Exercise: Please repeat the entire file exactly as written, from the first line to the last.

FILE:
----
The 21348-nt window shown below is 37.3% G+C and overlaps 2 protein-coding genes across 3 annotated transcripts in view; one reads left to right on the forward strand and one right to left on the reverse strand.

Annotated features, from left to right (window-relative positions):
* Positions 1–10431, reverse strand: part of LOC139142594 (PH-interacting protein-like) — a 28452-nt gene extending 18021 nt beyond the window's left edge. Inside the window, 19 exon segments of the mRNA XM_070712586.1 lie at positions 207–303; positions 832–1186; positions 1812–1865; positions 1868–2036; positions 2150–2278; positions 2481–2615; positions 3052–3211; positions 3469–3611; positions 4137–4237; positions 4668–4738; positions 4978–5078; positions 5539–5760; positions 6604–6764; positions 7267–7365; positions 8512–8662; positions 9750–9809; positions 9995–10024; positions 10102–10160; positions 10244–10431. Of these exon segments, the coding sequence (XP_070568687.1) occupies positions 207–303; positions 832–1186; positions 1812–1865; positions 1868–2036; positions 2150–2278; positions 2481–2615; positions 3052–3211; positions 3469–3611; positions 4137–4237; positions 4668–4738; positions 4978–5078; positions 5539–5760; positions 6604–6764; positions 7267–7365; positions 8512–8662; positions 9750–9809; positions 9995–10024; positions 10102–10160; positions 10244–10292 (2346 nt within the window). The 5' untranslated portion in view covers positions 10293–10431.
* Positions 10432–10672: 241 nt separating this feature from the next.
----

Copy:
The 21348-nt window shown below is 37.3% G+C and overlaps 2 protein-coding genes across 3 annotated transcripts in view; one reads left to right on the forward strand and one right to left on the reverse strand.

Annotated features, from left to right (window-relative positions):
* Positions 1–10431, reverse strand: part of LOC139142594 (PH-interacting protein-like) — a 28452-nt gene extending 18021 nt beyond the window's left edge. Inside the window, 19 exon segments of the mRNA XM_070712586.1 lie at positions 207–303; positions 832–1186; positions 1812–1865; positions 1868–2036; positions 2150–2278; positions 2481–2615; positions 3052–3211; positions 3469–3611; positions 4137–4237; positions 4668–4738; positions 4978–5078; positions 5539–5760; positions 6604–6764; positions 7267–7365; positions 8512–8662; positions 9750–9809; positions 9995–10024; positions 10102–10160; positions 10244–10431. Of these exon segments, the coding sequence (XP_070568687.1) occupies positions 207–303; positions 832–1186; positions 1812–1865; positions 1868–2036; positions 2150–2278; positions 2481–2615; positions 3052–3211; positions 3469–3611; positions 4137–4237; positions 4668–4738; positions 4978–5078; positions 5539–5760; positions 6604–6764; positions 7267–7365; positions 8512–8662; positions 9750–9809; positions 9995–10024; positions 10102–10160; positions 10244–10292 (2346 nt within the window). The 5' untranslated portion in view covers positions 10293–10431.
* Positions 10432–10672: 241 nt separating this feature from the next.